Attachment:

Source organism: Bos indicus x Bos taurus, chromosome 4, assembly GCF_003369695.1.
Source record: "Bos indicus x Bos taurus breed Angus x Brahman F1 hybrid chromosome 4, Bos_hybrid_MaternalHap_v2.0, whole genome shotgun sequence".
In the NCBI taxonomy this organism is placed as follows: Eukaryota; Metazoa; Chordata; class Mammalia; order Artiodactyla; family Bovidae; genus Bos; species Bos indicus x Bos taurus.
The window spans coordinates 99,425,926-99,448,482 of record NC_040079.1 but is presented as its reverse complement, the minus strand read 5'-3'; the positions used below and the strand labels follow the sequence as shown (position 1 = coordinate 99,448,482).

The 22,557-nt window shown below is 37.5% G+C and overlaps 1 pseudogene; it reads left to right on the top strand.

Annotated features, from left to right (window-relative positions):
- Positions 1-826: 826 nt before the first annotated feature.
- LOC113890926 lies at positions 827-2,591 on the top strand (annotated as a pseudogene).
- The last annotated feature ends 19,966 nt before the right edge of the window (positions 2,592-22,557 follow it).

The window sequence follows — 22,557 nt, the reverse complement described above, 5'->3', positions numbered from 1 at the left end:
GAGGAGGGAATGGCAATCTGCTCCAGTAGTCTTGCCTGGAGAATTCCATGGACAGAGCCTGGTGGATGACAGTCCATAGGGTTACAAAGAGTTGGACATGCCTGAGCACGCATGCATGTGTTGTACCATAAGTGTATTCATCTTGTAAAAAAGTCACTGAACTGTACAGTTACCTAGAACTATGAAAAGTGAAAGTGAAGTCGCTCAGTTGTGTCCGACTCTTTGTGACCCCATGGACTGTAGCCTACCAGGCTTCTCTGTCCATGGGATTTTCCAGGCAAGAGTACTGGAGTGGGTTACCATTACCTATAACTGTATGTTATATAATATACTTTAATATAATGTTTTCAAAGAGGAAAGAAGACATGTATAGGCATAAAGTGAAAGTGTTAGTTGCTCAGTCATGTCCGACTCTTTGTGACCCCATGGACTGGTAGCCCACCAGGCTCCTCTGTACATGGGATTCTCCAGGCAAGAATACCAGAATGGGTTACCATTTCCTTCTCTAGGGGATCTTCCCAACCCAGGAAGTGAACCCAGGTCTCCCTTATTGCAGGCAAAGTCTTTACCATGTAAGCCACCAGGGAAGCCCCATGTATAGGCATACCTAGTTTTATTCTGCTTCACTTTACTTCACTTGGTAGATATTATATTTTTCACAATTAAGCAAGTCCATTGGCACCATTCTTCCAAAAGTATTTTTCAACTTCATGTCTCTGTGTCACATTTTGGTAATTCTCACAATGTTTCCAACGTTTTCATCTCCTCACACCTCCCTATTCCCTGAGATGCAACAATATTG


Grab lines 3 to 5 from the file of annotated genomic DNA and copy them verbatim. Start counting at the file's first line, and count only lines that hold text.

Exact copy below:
In the NCBI taxonomy this organism is placed as follows: Eukaryota; Metazoa; Chordata; class Mammalia; order Artiodactyla; family Bovidae; genus Bos; species Bos indicus x Bos taurus.
The window spans coordinates 99,425,926-99,448,482 of record NC_040079.1 but is presented as its reverse complement, the minus strand read 5'-3'; the positions used below and the strand labels follow the sequence as shown (position 1 = coordinate 99,448,482).

The 22,557-nt window shown below is 37.5% G+C and overlaps 1 pseudogene; it reads left to right on the top strand.